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    • Early Life and Family
    • National Guard Career
    • Rise to Power
    • de Facto Rule of Panama
    • U.S. Invasion of Panama
    • Prosecution and Imprisonment
    • Return, Illness, and Death
    • Image and Legacy
    • in Popular Culture

    Manuel Antonio Noriega Moreno was born in Panama City, into a relatively poor mestizo, or mixed-race, family with Native American, African, and Spanish heritage. His date of birth is generally given as February 11, 1934, but is a matter of uncertainty. It has been variously recorded as that date in 1934, 1936, and 1938. Noriega himself provided differing dates of birth. He was born in the neighborhood of El Terraplen de San Felipe. Noriega's mother, who was not married to his father, has been described as a cook and a laundress, while his father, Ricaurte Noriega, was an accountant. His mother, whose family name was Moreno, died of tuberculosis when he was still a child, and Noriega was brought up by a godmother in a one-room apartment in the slum area of Terraplén.Both his parents were dead by the time he was five years old. Noriega was educated first at the Escuela República de México, and later at the Instituto Nacional, a well-regarded high school in Panama City that had produce...

    Noriega graduated from Chorrillos in 1962 with a specialization in engineering. He returned to Panama and joined the Panama National Guard. Posted to Colón, he was commissioned as a second lieutenant in September 1962. His commanding officer in Colón was Omar Torrijos, then a major in the National Guard. Torrijos became a patron and mentor to Noriega. In a 1962 incident Torrijos helped Noriega avoid legal trouble after a prostitute accused Noriega of beating and raping her.Soon after, Noriega's drinking and violence obliged Torrijos to confine him to his quarters for a month. Despite Noriega's problems, Torrijos maintained their relationship, ensuring they were always in the same command; he also brought Díaz Herrera into the same unit. Díaz Herrera and Noriega became both friends and rivals for Torrijos's favor. In 1964 Noriega had been posted to the province of Chiriquí, where Torrijos and Díaz Herrera were stationed. At the time, Arnulfo Arias, a native of that province, was prep...

    1968 coup

    Arias was elected president in 1968 following a populist campaign. Soon after taking office he launched a purge of the National Guard, sending much of its general staff into "diplomatic exile" or retirement. In response, Torrijos and a few other officers led a coup against him, ousting him after an eleven-day presidency. The coup was set in motion by Martínez, as the leader of the garrison at Chiriquí, and received the support of most military officers. A power struggle followed between the v...

    Head of intelligence

    Noriega proved to be a very capable head of intelligence. During his tenure, he exiled 1,300 Panamanians whom he viewed as threats to the government. He also kept files on several officials within the military, the government, and the judiciary, allowing him to blackmail them later. Noriega also held the positions of head of the political police and head of immigration. His tenure was marked by intimidation and harassment of opposition parties and their leaders. He was described as doing much...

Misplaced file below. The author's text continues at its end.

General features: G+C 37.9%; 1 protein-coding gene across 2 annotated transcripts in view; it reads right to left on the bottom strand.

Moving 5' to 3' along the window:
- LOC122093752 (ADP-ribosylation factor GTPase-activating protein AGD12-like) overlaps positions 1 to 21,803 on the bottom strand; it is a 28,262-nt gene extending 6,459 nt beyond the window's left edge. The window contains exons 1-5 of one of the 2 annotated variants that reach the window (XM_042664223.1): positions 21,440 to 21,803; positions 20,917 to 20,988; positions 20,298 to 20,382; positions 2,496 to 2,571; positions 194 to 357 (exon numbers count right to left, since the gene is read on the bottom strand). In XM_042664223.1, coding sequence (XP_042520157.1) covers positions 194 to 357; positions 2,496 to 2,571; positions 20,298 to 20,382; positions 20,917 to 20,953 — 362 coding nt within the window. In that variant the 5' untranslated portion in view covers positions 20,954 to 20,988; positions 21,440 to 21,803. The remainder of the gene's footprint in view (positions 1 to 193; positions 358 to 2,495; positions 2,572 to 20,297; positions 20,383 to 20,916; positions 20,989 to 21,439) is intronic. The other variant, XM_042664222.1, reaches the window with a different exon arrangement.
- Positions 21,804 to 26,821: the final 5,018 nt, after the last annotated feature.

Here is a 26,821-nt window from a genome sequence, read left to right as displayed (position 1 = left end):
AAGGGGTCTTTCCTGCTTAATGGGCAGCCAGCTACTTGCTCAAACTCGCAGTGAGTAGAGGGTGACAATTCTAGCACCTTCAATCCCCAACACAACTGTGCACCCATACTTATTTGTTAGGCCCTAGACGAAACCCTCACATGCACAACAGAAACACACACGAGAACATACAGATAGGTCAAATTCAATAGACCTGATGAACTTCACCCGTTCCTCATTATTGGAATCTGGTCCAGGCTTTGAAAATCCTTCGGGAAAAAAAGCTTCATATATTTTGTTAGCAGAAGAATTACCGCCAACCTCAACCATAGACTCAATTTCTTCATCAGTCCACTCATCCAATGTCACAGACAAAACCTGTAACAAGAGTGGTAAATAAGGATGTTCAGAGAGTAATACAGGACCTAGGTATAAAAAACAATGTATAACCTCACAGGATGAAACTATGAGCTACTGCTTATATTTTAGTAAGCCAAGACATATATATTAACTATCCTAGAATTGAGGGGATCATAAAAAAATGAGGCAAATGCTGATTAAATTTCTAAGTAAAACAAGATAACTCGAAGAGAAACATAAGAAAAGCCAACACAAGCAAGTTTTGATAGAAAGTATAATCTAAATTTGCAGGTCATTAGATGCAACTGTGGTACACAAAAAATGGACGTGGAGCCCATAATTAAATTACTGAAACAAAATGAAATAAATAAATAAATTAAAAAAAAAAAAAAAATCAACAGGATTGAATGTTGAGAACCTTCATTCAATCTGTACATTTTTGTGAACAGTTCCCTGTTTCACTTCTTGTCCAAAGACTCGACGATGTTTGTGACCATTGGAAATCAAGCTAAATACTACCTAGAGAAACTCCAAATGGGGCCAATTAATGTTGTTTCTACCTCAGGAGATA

Death of Torrijos

    After the Nicaraguan Revolution was launched by the Sandinistas against U.S.-backed authoritarian ruler Anastasio Somoza Debayle in August 1978, Torrijos and Noriega initially supported the rebels, providing them with surplus National Guard equipment and allowing Panama to be used as a cover for arms shipments from Cuba to Nicaragua. Torrijos sought for himself the same aura of "democratic respectability" that the Sandinista rebels had in Nicaragua, and so abandoned the title of "Maximum Lead...

    Noriega preferred to remain behind the scenes, rather than become president, and to avoid the public scrutiny that came with the post. He did not have a particular social or economic ideology, and used military nationalism to unify his supporters. The Partido Revolucionario Democrático (Democratic Revolutionary Party, PRD), which had been established by Torrijos and had strong support among military families, was used by Noriega as a political front for the PDF. This party drew considerable support from low-income employees brought into the government bureaucracy by its expansion under Torrijos and Noriega. Noriega compelled the Panamanian National Assembly to pass Law 20 of 1983, which was supposedly aimed at protecting the Panama Canal from communists, and allowed a huge influx of U.S. weapons to the Panamanian military. The law also tripled the size of the military forces Noriega's period in power saw significant capital flightfrom Panama; according to Kempe, this was at least in...

    Genesis

    In March 1988, the U.S. government entered into negotiations with Noriega seeking his resignation. Panama was represented at these negotiations by Rómulo Escobar Bethancourt. Negotiations collapsed after several months of lengthy and inconclusive talks; according to Dinges, Noriega had no intentions of ever resigning. On December 15, 1989, the PRD-dominated legislature spoke of "a state of war" between the United States and Panama. It also declared Noriega "chief executive officer" of the gov...